Founded by Pierre du Pont, the 1,077-plus acre Longwood Gardens includes 20 outdoor gardens and 20 indoor gardens, plus a conservatory that houses more than 5,000 varieties of plants. In total, Longwood offers more than 11,000 different types of plants and trees, and many fountains and water features. Open daily.
Adults: $25; seniors 62 and older: $22; students 5–22: $11; children age 4 & under: free.
931 Thomas Jefferson Parkway, Charlottesville, Va.
Thomas Jefferson created a botanic showpiece—and an experimental laboratory of ornamental and useful plants from around the world in his gardens. From trees and flowers to more than 330 vegetable and 170 fruit varieties, Jefferson grew them all on Monticello’s grounds. Monticello interpreters lead 45-minute walking tours, offering historical background, plant identification and stories about the gardens along the way.
Adults: $24; Children 6-11: $8; children under 6 are free.
Oatlands Historic House and Gardens
20850 Oatlands Plantation Lane, Leesburg, Va.
Anchored by a mansion, George Carter developed what was a thriving wheat plantation into formal gardens, complete with terraces carved into the hillside to provide level areas for plantings of fruit and vegetables along with trees, shrubs, and flowers. Nearly a century later, in 1903, Mr. and Mrs. William Corcoran Eustis of Washington, D.C. purchased the property as their country home. Mrs. Eustis filled the overgrown terraces with boxwood-lined parterres full of fragrant tulips, peonies, irises and lilies. She also added a rose garden, planters, statuary, reflecting pool and teahouse. Open Monday-Saturday, 10 a.m.-5 p.m.; Sunday, 1-5 p.m. Garden and grounds tour only: $8 per person. Garden and house tour:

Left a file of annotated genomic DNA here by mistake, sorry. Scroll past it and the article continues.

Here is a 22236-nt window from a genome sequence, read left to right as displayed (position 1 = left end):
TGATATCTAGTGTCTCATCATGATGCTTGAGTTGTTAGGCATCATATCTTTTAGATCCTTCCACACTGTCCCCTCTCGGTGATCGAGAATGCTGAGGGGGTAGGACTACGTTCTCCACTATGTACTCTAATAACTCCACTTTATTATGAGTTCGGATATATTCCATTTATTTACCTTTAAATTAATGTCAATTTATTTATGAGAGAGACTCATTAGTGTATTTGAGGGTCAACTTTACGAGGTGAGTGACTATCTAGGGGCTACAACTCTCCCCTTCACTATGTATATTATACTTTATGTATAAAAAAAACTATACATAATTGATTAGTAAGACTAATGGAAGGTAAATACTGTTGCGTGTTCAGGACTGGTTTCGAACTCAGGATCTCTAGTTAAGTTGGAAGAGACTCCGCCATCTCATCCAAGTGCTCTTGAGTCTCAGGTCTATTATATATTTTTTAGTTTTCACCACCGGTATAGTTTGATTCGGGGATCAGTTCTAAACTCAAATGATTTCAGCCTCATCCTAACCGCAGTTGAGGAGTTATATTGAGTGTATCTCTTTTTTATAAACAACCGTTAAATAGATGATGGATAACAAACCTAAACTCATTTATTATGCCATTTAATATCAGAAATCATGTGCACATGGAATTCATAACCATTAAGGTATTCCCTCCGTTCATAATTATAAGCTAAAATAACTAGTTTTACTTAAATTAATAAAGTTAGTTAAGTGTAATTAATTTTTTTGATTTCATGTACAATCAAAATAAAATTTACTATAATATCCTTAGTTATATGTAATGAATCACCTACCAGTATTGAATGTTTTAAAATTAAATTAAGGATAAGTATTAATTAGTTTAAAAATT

Adults: $12 adults; Seniors 60 and older: $10; Students 6-16: $8; Children 5 and younger: free.
Trial & Idea Garden at Claremont Nursing & Rehabilitation Center
Army Heritage Drive and Claremont Road, Carlisle
These trial gardens are designed to show how well certain flowering annuals, perennials, vegetables and woody plants will grow under local conditions throughout the state. Each year, plants are grown and evaluated for reliable performance, ease of maintenance and beauty to provide home gardeners with a list of proven choices for their own gardens. During the growing season, most trial gardens offer brochures that describe the bed’s contents so that home gardeners can try their hands at successful planting.
Shofuso Japanese House and Garden
Horticulture Center, West Fairmount Park, Horticultural and Lansdowne drives, Philadelphia, Pa.
The traditional-style Japanese house and nationally-ranked garden in Philadelphia’s West Fairmount Park reflects the history of Japanese culture in Philadelphia
Shofuso was built in Japan in 1953 and moved to Philadelphia in 1958. The site includes a viewing garden with koi pond and island, a tea garden and a courtyard. Open weekends from 11 a.m. to 5 p.m. until May, then Wednesday through Friday from 10 a.m. to 4 p.m. and weekends from 11 a.m. to 5 p.m.
Adults: $6; seniors, students and children 3-17: $4; Children under 3: free.